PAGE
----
The Clean Eating Lowdown
Fitness and nutrition are always the hottest topics on the Internet. Food blogs, health blogs, and whole YouTube channels are dedicated to achieving the perfect body through diet and exercise. In a world where we are constantly bombarded by the “perfect body”, it is no wonder that people desire to change their lifestyle to fit what is considered peak health. That’s where we get into clean eating…
What is clean eating?
Dieting plays an important role in leading a healthy lifestyle and there are many different diets promoted to help people achieve this goal. Clean eating is the latest diet fad that has become popular and while there is a lot of good helpful information, there is also a lot of misinformation being given to unsuspecting dieters. In this article, we will look at what clean eating is and whether it is really good for you.
What does clean eating mean? According to one fitness magazine, it can be defined as:
Being mindful of the food’s pathway between its origin and your plate.
A simpler way to put it is that clean eating is about eating whole foods compared to processed foods. A lot of the food available to us is processed from cereals to hot dogs and even healthy options such as instant oatmeal and ready-made pasta sauce.
Clean Eating Confusion
What often confuses consumers is that there are many different types of processed food. Instant oats cannot be compared to fizzy drinks (known as ultra-processed) in how they are made and their nutritional benefits. Ultra-processed foods are often more likely to be stripped of any nutritional benefits and will have several additives added to change the taste and even the look of the food.
The clean eating diet is a complete break from processed food to ensure that only whole foods as they naturally come are consumed.
From the previous paragraph, clean eating sounds great and in many ways it is. Filling your diet with whole foods has numerous health benefits such as fighting chronic disease and supporting healthy cell functions. Livestrong, an online health blog made a list of four health benefits which are feeling more energetic, improving cardiovascular health, preventing cancer, and supporting mental health.
All these benefits come from the nutrients that are in whole foods. Eating unprocessed meat and fish is also the best way for gym users to build muscle and fitness as they are getting good quality protein.
If clean eating has all these benefits then how can we be questioning whether it is good for you? Recent reports on the subject have shown some interesting and worrying facts about a clean eating diet. Writing in The Guardian, mental health experts have warned that the clean eating diet is having a negative effect on teenagers, young people, and those with eating disorders. They state that the culture of clean eating has created an idealized lifestyle that many people cannot afford to follow.
In fact, one mental health expert states that health bloggers, often portrayed as rich and successful, are giving out advice with no scientific backing and imposing their lifestyle on others. At the extreme end of the spectrum, young people are so rigidly following the rules that the idea of eating a biscuit can cause an anxiety attack.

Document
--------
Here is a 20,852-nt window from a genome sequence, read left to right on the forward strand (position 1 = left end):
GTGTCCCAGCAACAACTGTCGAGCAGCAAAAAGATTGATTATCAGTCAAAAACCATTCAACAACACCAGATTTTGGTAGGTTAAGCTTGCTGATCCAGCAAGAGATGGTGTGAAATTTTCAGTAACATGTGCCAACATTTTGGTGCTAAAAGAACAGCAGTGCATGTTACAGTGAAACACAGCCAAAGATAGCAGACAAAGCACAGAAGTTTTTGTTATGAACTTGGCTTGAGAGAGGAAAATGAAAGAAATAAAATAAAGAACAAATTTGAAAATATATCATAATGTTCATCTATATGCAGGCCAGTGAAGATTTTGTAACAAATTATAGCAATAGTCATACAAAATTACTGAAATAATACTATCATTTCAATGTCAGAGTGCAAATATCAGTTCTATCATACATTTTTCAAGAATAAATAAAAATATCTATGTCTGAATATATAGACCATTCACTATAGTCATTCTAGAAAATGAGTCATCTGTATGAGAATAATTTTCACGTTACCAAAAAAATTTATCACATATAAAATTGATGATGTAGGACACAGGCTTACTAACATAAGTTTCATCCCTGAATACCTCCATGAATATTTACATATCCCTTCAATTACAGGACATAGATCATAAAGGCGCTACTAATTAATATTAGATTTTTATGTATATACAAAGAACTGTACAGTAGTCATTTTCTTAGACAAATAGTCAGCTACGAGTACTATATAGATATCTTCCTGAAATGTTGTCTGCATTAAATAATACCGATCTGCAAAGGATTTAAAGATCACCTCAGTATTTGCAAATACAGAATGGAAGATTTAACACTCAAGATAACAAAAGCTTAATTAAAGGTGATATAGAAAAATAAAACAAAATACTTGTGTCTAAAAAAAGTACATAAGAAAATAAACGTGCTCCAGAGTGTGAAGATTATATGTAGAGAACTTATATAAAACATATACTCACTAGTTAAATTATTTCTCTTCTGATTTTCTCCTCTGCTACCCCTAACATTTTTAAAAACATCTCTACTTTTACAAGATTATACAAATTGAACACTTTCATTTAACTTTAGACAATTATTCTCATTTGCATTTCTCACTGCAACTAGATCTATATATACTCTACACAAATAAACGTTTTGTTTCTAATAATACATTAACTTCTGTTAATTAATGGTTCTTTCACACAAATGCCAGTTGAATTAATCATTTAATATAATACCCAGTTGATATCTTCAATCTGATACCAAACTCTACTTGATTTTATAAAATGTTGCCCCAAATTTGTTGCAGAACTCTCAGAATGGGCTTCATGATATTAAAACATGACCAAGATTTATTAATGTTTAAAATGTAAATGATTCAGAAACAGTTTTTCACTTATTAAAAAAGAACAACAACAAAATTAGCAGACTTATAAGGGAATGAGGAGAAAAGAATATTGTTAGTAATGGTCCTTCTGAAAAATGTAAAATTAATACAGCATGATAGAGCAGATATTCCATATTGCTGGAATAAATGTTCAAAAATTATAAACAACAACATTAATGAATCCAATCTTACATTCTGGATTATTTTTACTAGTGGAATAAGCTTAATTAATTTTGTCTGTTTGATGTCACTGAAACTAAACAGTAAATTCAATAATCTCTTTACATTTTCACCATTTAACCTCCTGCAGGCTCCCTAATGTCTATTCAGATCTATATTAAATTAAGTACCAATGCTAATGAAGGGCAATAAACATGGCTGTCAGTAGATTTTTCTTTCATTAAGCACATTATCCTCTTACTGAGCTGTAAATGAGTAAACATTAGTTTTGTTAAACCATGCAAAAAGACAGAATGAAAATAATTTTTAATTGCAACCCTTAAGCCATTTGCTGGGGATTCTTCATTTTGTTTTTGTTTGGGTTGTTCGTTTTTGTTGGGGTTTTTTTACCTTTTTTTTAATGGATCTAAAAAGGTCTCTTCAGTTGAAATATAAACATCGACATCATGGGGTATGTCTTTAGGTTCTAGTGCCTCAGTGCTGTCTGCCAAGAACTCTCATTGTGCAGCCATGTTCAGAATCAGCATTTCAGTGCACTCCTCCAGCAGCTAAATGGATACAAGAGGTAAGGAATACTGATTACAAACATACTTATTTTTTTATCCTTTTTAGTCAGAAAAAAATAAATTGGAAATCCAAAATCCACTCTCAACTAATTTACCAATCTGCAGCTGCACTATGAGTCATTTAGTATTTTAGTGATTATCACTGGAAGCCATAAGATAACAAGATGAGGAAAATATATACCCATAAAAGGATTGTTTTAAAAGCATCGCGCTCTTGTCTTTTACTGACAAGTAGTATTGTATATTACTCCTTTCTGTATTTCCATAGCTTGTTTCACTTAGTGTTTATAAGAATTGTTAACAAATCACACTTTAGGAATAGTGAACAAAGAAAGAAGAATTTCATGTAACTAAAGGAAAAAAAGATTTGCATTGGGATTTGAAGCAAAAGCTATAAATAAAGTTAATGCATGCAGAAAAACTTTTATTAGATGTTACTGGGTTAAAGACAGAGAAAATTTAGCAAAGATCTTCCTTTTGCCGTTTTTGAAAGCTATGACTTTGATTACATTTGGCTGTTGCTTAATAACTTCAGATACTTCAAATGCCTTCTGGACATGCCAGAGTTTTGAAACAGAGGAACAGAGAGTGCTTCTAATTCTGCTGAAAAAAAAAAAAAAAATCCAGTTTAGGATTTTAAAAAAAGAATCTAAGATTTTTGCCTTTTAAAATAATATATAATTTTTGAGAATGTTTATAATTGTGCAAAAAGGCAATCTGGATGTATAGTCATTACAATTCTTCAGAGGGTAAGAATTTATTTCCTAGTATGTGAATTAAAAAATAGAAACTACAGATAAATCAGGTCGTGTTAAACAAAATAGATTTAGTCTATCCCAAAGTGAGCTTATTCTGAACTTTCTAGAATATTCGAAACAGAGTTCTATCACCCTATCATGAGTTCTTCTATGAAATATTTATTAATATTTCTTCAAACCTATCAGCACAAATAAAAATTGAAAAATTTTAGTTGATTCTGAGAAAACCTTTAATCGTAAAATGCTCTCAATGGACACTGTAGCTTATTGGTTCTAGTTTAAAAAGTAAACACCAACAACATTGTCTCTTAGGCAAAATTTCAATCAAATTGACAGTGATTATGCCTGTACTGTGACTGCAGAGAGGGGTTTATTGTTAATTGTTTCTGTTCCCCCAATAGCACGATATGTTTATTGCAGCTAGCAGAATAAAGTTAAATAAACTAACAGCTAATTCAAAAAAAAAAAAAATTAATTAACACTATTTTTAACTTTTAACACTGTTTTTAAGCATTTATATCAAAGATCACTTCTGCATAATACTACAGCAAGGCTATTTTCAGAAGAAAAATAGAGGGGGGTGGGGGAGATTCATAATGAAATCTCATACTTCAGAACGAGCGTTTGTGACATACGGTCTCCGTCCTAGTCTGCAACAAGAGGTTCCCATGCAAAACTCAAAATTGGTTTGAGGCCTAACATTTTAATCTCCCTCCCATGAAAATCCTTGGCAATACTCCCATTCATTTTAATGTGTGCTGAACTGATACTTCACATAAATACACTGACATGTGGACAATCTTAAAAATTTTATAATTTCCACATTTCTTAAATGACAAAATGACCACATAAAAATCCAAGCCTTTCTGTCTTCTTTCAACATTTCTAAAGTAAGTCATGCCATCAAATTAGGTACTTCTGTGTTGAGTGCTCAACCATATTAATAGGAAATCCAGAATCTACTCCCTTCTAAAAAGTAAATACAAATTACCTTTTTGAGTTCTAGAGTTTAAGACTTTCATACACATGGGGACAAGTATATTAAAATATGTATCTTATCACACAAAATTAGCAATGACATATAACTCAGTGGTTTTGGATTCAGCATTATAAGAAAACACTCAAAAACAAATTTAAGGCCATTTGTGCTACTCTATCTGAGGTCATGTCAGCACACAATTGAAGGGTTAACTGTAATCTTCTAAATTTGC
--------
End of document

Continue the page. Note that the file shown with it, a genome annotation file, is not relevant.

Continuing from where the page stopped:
An expert working for the National Center of Eating Disorders states that a number of bulimic and anorexic sufferers see clean eating as a way to becoming healthy without comprising on eating more. Clean eating can become an obsession rather than a health benefit.
There is a lot of misdirection that can have a negative effect on the choices people make when dieting. One big example of this is cutting out gluten. UK magazine Vice informs that there is not an automatic benefit to cutting out gluten unless it’s a medical requirement.
Not only is the promotion that gluten is bad unproductive, but it is also expensive with Vice reporting that gluten-free products are on average 242% more expensive. This can lead to an influx of misinformation with many sports blogs labeling gluten as an evil product that should be avoided at all costs. This in turn leads to a culture of fear that can mean people are avoiding perfectly healthy foods.
As with most things in life, balance is the best option.
Clean eating does have enormous health benefits, but it should be part of a diet rather than the whole. Eating healthy is never a bad thing but when it is joined with negative stereotypes then it can become abused by young people who are aspiring to eat their way to the perfect body.
The best health and nutrition advice to follow is the five fruit and vegetable a day. This gives the body a healthy balance of nutrients and can be incorporated into a balanced diet easily. There are many recipes that are both healthy and tasty. For example, mango fruit pops are healthy while still retaining the element of fun and balance that obsessive clean eating can destroy.
There is nothing wrong with eating cleaner and in most cases, it is encouraged, but there has to be an awareness of the negative mental side that can quickly turn a good intention into a bad obsession.